St Robert Southwell Phonics and Spellings Learning Journey Statement
Intent- Vision and Aims
At St. Robert Southwell, the teaching of phonics, one of the strands of English is taught through the use of the Read Write Inc. (RWI) phonics scheme. Read Write Inc. is a literacy programme designed and developed by Ruth Miskin, one of the country’s leading authorities on teaching children to read.
Starting with our youngest children in Nursery, the programme allows children to learn letter sounds in a systematic way and develops their ability to read accurately and fluently whilst teaching handwriting and spellings, also, to develop each child’s confidence, resilience and engagement in phonics lessons and a love for reading and writing. The children enjoy learning to read and write through praise, participation, purpose, passion and pace with the help of ‘Fred the Frog.’
At St Robert Southwell, we believe that the teaching of phonics and spelling is an integral part of children’s reading and writing development. We want the children to acquire a wide vocabulary and be able to spell new words. They can do this by effectively applying, both in reading and writing, the spelling patterns and rules they learn throughout their time in primary school.
We ensure a breadth and coverage of all the National Curriculum spelling requirements for each year group, making useful links to the word, sentence and punctuation objectives from the National Curriculum 2014 English Appendix 2.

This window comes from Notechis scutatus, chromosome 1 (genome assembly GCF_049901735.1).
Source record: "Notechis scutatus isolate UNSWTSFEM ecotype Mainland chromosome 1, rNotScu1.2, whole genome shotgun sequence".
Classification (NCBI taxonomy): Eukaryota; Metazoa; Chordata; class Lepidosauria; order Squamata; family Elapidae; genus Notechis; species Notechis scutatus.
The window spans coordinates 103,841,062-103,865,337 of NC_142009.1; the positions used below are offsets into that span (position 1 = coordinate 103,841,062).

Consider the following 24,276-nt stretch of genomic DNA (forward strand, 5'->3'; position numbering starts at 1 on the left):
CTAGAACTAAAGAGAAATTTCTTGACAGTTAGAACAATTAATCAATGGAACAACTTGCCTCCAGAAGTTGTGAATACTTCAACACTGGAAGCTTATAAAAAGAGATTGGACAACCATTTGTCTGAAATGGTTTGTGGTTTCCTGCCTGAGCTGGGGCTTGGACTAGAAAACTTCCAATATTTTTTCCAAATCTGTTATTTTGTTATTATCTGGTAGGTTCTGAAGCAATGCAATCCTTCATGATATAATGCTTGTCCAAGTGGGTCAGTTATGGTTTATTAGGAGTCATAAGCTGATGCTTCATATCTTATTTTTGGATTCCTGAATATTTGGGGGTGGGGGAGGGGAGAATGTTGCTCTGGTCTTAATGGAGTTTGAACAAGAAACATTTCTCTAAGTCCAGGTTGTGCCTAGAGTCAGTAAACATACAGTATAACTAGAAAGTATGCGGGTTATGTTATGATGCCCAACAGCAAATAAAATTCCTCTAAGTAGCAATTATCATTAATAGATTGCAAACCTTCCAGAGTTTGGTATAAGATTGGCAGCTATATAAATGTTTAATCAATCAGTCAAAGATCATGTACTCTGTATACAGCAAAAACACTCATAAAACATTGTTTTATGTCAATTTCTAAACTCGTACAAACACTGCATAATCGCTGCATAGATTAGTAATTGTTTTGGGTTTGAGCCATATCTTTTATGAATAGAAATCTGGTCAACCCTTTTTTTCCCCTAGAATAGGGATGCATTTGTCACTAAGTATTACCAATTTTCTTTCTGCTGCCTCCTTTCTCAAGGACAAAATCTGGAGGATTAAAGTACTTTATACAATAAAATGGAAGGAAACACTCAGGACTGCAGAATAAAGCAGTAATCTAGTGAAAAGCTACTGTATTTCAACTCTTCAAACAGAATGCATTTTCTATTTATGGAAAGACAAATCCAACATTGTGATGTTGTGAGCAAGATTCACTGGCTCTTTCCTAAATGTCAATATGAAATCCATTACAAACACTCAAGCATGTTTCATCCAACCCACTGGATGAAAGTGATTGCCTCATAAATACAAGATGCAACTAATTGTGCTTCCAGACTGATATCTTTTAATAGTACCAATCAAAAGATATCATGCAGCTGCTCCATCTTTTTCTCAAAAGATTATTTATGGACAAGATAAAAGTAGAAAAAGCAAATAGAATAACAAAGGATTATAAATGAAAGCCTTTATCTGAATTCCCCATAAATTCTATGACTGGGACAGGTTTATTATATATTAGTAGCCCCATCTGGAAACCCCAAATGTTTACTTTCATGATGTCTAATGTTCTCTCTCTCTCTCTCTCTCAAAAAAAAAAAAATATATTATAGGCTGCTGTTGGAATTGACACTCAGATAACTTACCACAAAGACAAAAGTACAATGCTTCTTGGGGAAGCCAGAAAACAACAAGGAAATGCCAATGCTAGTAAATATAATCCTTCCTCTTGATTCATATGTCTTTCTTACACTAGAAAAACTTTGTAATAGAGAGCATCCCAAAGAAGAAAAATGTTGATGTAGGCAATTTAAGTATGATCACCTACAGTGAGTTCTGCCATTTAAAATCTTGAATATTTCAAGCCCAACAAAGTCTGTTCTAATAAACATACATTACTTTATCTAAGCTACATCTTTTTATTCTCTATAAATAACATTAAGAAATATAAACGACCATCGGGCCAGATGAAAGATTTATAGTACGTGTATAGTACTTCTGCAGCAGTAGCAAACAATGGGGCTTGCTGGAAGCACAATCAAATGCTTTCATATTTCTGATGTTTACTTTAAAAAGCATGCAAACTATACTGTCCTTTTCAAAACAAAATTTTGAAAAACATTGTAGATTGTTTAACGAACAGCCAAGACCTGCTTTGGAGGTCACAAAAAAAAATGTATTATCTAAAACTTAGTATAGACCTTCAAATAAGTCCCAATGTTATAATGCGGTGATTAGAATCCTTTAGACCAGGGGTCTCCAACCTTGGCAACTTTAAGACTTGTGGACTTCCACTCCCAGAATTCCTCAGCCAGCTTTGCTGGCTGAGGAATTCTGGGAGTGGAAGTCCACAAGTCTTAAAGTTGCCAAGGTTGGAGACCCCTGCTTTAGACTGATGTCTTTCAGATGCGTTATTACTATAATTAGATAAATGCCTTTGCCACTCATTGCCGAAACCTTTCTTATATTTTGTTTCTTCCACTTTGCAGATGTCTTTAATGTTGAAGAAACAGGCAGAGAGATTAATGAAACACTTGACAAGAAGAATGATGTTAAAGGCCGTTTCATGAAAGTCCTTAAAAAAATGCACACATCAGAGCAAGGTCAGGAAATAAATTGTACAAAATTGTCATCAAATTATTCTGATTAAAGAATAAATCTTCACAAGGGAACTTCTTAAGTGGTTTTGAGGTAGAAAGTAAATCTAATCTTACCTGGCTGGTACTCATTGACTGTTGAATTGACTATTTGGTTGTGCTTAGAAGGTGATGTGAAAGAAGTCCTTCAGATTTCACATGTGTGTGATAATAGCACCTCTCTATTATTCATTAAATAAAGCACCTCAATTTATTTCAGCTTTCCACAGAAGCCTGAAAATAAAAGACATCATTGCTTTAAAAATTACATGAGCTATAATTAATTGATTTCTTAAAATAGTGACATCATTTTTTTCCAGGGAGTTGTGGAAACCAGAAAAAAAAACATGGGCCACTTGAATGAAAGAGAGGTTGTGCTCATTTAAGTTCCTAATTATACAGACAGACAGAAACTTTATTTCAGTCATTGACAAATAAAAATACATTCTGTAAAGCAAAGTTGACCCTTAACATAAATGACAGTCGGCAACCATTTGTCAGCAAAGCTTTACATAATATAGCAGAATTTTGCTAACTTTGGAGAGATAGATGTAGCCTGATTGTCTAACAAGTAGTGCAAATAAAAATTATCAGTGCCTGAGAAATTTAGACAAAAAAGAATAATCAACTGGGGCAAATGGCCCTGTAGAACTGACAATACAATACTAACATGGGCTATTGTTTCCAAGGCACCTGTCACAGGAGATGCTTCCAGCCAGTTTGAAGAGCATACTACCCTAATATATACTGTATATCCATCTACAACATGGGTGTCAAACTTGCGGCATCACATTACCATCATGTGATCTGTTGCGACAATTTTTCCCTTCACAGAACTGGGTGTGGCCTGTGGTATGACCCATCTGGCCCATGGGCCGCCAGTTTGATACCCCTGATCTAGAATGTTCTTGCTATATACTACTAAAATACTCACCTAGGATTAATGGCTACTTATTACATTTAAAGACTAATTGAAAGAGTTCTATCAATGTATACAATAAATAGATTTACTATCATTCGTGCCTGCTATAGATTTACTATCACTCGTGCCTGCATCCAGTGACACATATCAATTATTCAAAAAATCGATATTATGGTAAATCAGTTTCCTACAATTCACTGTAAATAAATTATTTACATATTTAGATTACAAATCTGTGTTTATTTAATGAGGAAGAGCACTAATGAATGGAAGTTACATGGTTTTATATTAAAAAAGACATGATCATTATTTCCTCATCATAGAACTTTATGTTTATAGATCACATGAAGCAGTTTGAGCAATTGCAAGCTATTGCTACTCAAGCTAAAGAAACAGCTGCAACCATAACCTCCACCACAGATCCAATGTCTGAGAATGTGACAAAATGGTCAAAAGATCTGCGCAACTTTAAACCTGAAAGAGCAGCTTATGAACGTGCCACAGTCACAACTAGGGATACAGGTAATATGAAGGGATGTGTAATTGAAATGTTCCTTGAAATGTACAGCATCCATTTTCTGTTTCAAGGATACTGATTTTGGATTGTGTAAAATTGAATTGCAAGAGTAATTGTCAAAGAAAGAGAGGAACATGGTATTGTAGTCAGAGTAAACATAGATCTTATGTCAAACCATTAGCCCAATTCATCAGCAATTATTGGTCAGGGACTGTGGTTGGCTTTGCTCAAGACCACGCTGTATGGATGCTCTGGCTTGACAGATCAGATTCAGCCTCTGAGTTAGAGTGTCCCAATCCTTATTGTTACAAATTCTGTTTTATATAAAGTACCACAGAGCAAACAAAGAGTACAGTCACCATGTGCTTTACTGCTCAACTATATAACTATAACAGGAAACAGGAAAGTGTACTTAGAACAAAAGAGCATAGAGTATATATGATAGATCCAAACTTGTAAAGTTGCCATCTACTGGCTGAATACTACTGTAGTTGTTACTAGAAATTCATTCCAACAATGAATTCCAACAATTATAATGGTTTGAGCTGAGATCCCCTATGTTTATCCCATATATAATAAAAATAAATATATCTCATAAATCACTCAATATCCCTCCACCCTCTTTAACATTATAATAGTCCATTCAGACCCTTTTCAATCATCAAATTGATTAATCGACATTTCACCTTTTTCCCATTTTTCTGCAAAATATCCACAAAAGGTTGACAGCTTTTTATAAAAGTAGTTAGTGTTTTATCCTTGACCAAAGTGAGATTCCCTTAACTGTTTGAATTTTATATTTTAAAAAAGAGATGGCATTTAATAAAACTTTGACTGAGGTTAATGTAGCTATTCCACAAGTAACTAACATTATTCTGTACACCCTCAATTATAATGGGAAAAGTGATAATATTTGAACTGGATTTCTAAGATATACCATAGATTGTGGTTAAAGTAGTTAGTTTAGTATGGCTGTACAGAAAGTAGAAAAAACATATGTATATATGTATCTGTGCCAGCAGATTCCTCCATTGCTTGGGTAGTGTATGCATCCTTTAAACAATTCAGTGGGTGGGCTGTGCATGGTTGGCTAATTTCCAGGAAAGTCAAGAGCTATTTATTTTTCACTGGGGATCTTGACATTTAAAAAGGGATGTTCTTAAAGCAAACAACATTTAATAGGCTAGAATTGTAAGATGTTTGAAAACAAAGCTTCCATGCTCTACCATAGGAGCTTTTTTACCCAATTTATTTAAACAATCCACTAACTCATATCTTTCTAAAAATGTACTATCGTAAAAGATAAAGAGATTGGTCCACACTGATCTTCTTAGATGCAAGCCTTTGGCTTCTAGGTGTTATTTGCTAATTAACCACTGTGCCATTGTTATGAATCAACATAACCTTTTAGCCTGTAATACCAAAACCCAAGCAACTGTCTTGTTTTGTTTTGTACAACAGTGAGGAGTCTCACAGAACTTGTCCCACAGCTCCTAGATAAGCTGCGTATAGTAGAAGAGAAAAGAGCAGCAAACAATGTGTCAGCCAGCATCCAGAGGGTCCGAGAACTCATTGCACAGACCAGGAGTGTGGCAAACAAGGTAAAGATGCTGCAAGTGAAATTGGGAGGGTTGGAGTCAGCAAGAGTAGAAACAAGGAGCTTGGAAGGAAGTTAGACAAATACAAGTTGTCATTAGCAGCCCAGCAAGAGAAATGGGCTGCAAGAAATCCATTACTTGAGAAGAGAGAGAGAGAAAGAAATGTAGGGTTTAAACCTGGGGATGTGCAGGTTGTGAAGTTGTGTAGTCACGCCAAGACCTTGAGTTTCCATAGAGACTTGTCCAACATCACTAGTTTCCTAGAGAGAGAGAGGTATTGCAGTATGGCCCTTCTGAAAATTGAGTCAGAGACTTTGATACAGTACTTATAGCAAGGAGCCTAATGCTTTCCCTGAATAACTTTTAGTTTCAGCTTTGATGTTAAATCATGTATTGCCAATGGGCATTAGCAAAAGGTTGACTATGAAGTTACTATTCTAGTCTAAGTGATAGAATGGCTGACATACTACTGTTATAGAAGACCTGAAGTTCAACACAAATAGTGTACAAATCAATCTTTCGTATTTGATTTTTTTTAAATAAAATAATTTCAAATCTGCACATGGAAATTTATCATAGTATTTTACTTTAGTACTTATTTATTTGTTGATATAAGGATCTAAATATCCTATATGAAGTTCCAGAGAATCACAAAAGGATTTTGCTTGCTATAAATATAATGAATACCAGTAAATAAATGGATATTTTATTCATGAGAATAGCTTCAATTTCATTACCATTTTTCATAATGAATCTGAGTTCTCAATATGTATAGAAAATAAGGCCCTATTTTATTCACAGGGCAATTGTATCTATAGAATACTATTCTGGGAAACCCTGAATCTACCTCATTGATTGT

At the end of the Reception year, each child is assessed on their letter recognition and reading, to ensure that phonics sessions can start in the second week of the new academic year for Year 1. After the assessment, any gaps in phonic knowledge, comprehension, or reading fluency will be used to assign each child to their own small, exclusive group for regular sessions with a trained member of staff using Read Write Inc. methods. These groups are organised according to the children’s specific needs, and the specific sounds, letters and comprehension skills needed in a secure and engaging way.
As children progress through the levels, they are regularly assessed to ensure they are placed in groups most appropriate for them. For children who need further support with their phonic knowledge, interventions are in place. Alternatively, children may also be ‘fast-tracked’ to a more-able group when their progress warrants this.
The Read Write Inc. sessions last between 30 minutes to an hour, depending on the year group, and includes a variety of activities delivered with pace and rigour. Children have the opportunity to learn sounds which are reinforced during the sessions with reading activities and spelling games, where the learning is put into practise.
In Nursery, children focus on developing their listening skills through stories, games, play and songs, to learn about environmental sounds, instrumental sounds, rhythm and rhyme, alliteration and oral blending and segmenting. At the end of the Autumn term, children are taught a sound a week, following the order of letters in RWI, learning the sound, corresponding picture and letter formation rhyme. Throughout the week they will then practise saying, reading and writing that sound during child initiated learning.